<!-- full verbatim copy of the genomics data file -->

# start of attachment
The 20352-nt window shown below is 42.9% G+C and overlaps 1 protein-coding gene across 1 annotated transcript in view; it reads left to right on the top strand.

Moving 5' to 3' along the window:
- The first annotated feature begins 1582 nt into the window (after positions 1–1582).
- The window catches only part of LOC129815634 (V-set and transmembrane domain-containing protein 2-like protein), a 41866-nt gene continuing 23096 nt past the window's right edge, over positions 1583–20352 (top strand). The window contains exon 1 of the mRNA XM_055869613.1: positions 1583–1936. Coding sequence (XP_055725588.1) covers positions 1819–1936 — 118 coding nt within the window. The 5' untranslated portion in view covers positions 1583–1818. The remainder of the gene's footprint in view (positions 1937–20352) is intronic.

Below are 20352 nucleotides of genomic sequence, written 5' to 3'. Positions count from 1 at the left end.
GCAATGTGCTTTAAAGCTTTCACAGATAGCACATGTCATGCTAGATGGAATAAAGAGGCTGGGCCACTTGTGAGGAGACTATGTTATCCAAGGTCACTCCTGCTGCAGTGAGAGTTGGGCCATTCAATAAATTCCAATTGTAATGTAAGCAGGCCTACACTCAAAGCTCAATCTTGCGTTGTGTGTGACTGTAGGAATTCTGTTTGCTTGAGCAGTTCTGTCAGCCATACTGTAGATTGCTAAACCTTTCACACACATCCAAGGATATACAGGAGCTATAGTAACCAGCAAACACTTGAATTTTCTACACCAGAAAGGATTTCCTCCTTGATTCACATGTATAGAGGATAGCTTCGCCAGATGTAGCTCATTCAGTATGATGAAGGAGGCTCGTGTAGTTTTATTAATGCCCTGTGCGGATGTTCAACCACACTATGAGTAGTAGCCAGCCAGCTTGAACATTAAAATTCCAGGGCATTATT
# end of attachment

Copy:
The 20352-nt window shown below is 42.9% G+C and overlaps 1 protein-coding gene across 1 annotated transcript in view; it reads left to right on the top strand.

Moving 5' to 3' along the window:
- The first annotated feature begins 1582 nt into the window (after positions 1–1582).
- The window catches only part of LOC129815634 (V-set and transmembrane domain-containing protein 2-like protein), a 41866-nt gene continuing 23096 nt past the window's right edge, over positions 1583–20352 (top strand). The window contains exon 1 of the mRNA XM_055869613.1: positions 1583–1936. Coding sequence (XP_055725588.1) covers positions 1819–1936 — 118 coding nt within the window. The 5' untranslated portion in view covers positions 1583–1818. The remainder of the gene's footprint in view (positions 1937–20352) is intronic.

Below are 20352 nucleotides of genomic sequence, written 5' to 3'. Positions count from 1 at the left end.
GCAATGTGCTTTAAAGCTTTCACAGATAGCACATGTCATGCTAGATGGAATAAAGAGGCTGGGCCACTTGTGAGGAGACTATGTTATCCAAGGTCACTCCTGCTGCAGTGAGAGTTGGGCCATTCAATAAATTCCAATTGTAATGTAAGCAGGCCTACACTCAAAGCTCAATCTTGCGTTGTGTGTGACTGTAGGAATTCTGTTTGCTTGAGCAGTTCTGTCAGCCATACTGTAGATTGCTAAACCTTTCACACACATCCAAGGATATACAGGAGCTATAGTAACCAGCAAACACTTGAATTTTCTACACCAGAAAGGATTTCCTCCTTGATTCACATGTATAGAGGATAGCTTCGCCAGATGTAGCTCATTCAGTATGATGAAGGAGGCTCGTGTAGTTTTATTAATGCCCTGTGCGGATGTTCAACCACACTATGAGTAGTAGCCAGCCAGCTTGAACATTAAAATTCCAGGGCATTATT